It doesn't require plutonium to power its flux capacitor. It won't travel through time when it reaches 88mph. And unlike the Doc and Marty McFly's DeLorean of Back To The Future fame, it needs nothing more than a power point to keep it running.
Called the Eliica - short for Electric Lithium-Ion battery Car - this radical 800bhp eight-wheeler from Japan is proof that electric vehicles can be fast and fun to drive, too. Boasting a four-second 0-60mph sprint and seven-second 0-100mph time, the Eliica is faster than a Porsche 911 Turbo.
So what is it like on the road? In this world exclusive, we took the controls to find out. As soon as you climb into the snug cockpit, you realise this car is built for speed. It's more than five metres long, shaped like a bullet and carries its batteries, software and motors in a narrow chassis bed, giving it the lowest centre of gravity of any prototype we've come across.
In tests, the Eliica has recorded a top speed of 370kph (230mph), although its inventor Hiroshi Shimizu claims it could clear 400kph (250mph) in the right conditions. "When you're dealing with technology thought by most to be slow, heavy and lacking range, you must do better than any supercar," he said.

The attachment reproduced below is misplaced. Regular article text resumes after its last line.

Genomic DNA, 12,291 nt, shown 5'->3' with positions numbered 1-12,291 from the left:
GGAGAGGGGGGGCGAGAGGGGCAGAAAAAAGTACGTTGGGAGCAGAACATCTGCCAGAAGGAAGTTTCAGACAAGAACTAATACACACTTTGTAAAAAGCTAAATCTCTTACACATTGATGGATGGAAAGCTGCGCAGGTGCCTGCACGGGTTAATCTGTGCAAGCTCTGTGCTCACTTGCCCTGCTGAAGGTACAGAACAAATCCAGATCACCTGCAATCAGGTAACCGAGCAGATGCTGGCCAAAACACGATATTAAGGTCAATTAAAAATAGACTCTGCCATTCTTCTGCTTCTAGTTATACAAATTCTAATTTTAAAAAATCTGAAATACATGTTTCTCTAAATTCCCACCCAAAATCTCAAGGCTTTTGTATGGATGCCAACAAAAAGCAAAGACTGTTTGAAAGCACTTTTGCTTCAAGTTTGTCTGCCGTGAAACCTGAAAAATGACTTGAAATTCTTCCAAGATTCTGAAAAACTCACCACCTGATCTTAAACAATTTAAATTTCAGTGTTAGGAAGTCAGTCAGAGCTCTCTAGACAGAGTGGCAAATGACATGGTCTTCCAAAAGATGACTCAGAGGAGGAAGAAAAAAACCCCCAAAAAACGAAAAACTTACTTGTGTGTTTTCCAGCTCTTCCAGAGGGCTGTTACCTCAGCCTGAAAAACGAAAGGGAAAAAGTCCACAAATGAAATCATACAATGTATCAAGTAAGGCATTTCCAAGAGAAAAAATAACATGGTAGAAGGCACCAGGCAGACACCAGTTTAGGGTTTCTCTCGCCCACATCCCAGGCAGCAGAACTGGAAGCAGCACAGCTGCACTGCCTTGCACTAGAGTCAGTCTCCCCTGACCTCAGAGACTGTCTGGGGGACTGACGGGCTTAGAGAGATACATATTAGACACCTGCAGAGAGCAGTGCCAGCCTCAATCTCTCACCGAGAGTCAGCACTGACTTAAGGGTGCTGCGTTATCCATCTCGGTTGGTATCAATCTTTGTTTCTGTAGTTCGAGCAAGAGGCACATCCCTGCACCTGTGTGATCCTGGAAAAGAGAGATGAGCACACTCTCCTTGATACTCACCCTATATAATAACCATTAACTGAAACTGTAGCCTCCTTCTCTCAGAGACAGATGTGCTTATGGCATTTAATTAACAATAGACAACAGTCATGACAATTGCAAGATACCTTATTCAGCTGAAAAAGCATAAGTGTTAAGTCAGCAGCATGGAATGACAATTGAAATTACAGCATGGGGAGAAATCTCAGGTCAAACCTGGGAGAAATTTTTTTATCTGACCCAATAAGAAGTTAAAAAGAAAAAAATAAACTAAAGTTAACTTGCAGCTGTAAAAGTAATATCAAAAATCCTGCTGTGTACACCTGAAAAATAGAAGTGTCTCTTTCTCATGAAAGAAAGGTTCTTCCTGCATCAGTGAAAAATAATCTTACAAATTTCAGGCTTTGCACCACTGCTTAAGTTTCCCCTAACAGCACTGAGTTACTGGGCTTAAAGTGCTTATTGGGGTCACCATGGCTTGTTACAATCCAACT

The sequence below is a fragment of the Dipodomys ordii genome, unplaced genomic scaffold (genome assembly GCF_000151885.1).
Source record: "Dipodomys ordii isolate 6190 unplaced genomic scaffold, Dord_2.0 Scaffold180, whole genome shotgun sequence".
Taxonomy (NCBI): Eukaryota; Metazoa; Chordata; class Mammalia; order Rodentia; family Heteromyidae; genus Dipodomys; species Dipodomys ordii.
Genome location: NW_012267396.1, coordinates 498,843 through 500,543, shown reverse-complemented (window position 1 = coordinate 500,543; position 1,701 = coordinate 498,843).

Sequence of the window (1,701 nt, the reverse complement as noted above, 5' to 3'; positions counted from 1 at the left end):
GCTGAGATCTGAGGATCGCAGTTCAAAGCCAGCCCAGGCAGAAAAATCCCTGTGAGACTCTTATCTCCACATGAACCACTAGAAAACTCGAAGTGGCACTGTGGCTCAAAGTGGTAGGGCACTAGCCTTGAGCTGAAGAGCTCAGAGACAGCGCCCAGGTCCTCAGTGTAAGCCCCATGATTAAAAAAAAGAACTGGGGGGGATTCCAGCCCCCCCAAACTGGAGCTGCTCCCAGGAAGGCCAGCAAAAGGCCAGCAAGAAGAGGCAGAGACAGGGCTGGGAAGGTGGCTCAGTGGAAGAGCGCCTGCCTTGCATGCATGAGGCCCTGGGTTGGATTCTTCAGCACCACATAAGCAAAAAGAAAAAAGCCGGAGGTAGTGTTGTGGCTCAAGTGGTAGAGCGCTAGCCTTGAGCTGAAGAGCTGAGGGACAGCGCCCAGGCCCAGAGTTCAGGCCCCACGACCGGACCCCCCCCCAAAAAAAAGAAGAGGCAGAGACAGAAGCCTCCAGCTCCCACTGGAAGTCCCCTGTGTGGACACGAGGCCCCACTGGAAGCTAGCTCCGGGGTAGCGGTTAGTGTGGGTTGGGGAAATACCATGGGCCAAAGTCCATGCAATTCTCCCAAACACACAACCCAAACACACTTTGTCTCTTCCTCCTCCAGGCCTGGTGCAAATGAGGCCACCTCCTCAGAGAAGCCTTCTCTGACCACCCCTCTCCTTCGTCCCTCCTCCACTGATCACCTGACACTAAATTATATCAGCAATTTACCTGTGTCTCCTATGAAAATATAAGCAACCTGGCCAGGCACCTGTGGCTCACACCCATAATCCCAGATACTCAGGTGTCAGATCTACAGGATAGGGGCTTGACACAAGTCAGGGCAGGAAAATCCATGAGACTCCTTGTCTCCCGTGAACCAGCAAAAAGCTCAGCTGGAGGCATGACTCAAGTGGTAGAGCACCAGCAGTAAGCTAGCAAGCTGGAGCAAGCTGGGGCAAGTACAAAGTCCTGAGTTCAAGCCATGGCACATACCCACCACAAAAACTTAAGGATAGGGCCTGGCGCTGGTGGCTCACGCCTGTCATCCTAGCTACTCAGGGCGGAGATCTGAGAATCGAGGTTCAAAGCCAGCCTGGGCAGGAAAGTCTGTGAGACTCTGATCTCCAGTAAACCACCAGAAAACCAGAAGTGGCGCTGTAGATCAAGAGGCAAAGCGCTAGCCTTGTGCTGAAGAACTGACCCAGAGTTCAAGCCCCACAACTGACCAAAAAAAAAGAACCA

At our drive at Keio University near Tokyo, we punched the 'D' button on the dash, pointed the car down the road and flattened the gas pedal. With a faintly audible whirr of eight 100bhp in-wheel motors, the 0-60mph sprint was smooth, effortless, quiet - and surreal. The mind-boggling acceleration was on a par with that of a 500bhp GT racing car. Yet the lack of a transmission meant there were no jerky cog swaps as we were thrust back in our seat by an incredible 0.8Gs.
With that ultra-low centre of gravity, the car handles surprisingly well, and has virtually no body roll or nose-dive. It turns in sharply with well weighted steering through the front four wheels, and gives adequate feedback. And it does not feel as big or as heavy as its length and 2,400kg kerbweight suggest.
The only downsides, apart from the tiny cockpit, are that it takes 10 hours to recharge, and a production version would cost £170,000. To bring Shimizu's research back to the future, he needs a major firm's financial power behind him and the whole electric car movement.